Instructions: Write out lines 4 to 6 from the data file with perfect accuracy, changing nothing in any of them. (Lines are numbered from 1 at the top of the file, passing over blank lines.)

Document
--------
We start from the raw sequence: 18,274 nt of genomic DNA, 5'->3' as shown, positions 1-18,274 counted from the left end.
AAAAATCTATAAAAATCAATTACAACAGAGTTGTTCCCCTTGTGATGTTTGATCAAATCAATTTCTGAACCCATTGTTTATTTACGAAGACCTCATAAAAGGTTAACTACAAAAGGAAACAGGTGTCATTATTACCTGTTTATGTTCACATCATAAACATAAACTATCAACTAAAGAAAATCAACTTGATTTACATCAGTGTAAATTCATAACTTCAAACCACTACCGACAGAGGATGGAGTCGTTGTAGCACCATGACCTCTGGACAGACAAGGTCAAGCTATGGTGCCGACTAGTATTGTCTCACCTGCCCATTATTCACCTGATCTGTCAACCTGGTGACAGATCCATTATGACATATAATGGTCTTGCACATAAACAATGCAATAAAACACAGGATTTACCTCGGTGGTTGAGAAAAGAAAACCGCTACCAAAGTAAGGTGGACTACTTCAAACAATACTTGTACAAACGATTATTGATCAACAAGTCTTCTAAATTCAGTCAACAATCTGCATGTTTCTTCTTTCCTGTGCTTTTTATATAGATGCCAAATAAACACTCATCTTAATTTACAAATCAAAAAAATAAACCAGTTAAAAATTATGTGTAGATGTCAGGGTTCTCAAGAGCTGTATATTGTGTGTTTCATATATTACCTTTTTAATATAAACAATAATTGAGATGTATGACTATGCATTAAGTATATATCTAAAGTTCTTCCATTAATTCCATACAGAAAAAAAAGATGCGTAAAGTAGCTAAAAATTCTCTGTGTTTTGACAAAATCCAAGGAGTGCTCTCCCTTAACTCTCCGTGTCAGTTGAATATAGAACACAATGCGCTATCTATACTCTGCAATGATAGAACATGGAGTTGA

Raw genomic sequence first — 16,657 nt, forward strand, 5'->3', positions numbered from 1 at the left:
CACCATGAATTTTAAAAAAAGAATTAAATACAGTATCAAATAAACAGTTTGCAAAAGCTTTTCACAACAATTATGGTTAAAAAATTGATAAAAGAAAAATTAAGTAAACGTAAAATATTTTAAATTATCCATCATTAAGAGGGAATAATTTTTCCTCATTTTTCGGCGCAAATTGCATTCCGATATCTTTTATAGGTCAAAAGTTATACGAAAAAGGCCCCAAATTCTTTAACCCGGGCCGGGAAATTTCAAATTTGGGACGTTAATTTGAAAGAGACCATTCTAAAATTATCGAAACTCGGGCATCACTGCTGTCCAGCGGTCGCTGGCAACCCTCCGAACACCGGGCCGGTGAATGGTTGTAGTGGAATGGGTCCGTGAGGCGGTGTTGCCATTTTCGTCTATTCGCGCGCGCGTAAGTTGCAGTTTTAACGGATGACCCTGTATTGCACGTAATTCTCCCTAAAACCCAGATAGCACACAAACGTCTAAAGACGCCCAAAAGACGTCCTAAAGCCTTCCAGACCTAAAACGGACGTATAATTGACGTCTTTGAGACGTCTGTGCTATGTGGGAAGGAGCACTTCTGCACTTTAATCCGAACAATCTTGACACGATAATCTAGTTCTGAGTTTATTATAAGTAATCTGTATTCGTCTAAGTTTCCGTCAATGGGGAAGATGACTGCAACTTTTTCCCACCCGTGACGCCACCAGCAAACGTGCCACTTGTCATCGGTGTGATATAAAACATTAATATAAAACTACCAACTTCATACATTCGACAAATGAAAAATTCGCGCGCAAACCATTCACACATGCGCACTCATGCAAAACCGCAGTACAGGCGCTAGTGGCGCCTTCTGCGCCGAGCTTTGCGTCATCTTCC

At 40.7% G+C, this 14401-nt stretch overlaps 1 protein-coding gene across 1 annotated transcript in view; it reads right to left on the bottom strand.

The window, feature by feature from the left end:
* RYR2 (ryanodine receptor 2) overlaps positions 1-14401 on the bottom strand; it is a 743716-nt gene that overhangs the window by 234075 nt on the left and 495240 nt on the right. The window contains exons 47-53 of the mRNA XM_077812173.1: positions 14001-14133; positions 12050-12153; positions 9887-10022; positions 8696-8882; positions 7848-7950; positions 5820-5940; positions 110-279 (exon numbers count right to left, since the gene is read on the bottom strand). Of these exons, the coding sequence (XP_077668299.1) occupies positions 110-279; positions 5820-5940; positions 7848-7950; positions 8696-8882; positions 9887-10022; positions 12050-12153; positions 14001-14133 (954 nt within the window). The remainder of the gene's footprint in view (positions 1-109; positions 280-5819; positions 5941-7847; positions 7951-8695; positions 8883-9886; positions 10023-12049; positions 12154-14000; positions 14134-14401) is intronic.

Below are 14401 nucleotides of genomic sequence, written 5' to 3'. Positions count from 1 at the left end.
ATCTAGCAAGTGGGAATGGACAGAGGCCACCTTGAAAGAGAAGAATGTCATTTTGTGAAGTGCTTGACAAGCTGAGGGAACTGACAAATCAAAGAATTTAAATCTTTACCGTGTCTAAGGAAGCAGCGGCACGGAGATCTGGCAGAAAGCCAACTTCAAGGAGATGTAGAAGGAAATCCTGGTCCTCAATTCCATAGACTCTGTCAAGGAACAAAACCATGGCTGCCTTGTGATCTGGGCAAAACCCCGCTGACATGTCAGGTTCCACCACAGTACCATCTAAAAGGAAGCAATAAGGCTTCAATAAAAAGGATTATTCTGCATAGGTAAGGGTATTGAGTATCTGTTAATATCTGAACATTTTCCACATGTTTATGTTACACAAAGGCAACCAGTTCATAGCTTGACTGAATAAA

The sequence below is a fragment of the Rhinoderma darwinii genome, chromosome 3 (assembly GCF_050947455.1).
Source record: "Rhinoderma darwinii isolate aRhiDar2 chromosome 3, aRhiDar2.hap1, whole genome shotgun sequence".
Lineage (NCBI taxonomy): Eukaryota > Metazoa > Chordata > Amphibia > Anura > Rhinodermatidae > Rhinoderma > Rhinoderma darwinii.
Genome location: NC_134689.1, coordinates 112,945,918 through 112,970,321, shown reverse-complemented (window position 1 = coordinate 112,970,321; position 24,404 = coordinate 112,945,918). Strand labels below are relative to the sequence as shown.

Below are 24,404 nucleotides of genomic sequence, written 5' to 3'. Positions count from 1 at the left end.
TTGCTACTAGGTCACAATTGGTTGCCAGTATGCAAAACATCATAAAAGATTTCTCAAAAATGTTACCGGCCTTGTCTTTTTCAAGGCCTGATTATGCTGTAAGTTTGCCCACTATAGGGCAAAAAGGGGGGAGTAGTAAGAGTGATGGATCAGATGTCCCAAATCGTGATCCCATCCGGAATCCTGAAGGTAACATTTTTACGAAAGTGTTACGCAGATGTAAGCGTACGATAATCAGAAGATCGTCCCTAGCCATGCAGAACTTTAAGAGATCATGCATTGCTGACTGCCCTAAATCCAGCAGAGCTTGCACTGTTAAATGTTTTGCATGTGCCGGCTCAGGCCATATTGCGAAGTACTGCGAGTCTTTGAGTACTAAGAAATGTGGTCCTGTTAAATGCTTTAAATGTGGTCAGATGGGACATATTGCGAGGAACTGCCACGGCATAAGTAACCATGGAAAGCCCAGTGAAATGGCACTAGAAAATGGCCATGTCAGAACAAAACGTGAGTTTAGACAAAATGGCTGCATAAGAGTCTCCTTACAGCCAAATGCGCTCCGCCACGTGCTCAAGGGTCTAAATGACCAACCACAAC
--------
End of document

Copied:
CACCATGAATTTTAAAAAAAGAATTAAATACAGTATCAAATAAACAGTTTGCAAAAGCTTTTCACAACAATTATGGTTAAAAAATTGATAAAAGAAAAATTAAGTAAACGTAAAATATTTTAAATTATCCATCATTAAGAGGGAATAATTTTTCCTCATTTTTCGGCGCAAATTGCATTCCGATATCTTTTATAGGTCAAAAGTTATACGAAAAAGGCCCCAAATTCTTTAACCCGGGCCGGGAAATTTCAAATTTGGGACGTTAATTTGAAAGAGACCATTCTAAAATTATCGAAACTCGGGCATCACTGCTGTCCAGCGGTCGCTGGCAACCCTCCGAACACCGGGCCGGTGAATGGTTGTAGTGGAATGGGTCCGTGAGGCGGTGTTGCCATTTTCGTCTATTCGCGCGCGCGTAAGTTGCAGTTTTAACGGATGACCCTGTATTGCACGTAATTCTCCCTAAAACCCAGATAGCACACAAACGTCTAAAGACGCCCAAAAGACGTCCTAAAGCCTTCCAGACCTAAAACGGACGTATAATTGACGTCTTTGAGACGTCTGTGCTATGTGGGAAGGAGCACTTCTGCACTTTAATCCGAACAATCTTGACACGATAATCTAGTTCTGAGTTTATTATAAGTAATCTGTATTCGTCTAAGTTTCCGTCAATGGGGAAGATGACTGCAACTTTTTCCCACCCGTGACGCCACCAGCAAACGTGCCACTTGTCATCGGTGTGATATAAAACATTAATATAAAACTACCAACTTCATACATTCGACAAATGAAAAATTCGCGCGCAAACCATTCACACATGCGCACTCATGCAAAACCGCAGTACAGGCGCTAGTGGCGCCTTCTGCGCCGAGCTTTGCGTCATCTTCC

At 40.7% G+C, this 14401-nt stretch overlaps 1 protein-coding gene across 1 annotated transcript in view; it reads right to left on the bottom strand.

The window, feature by feature from the left end: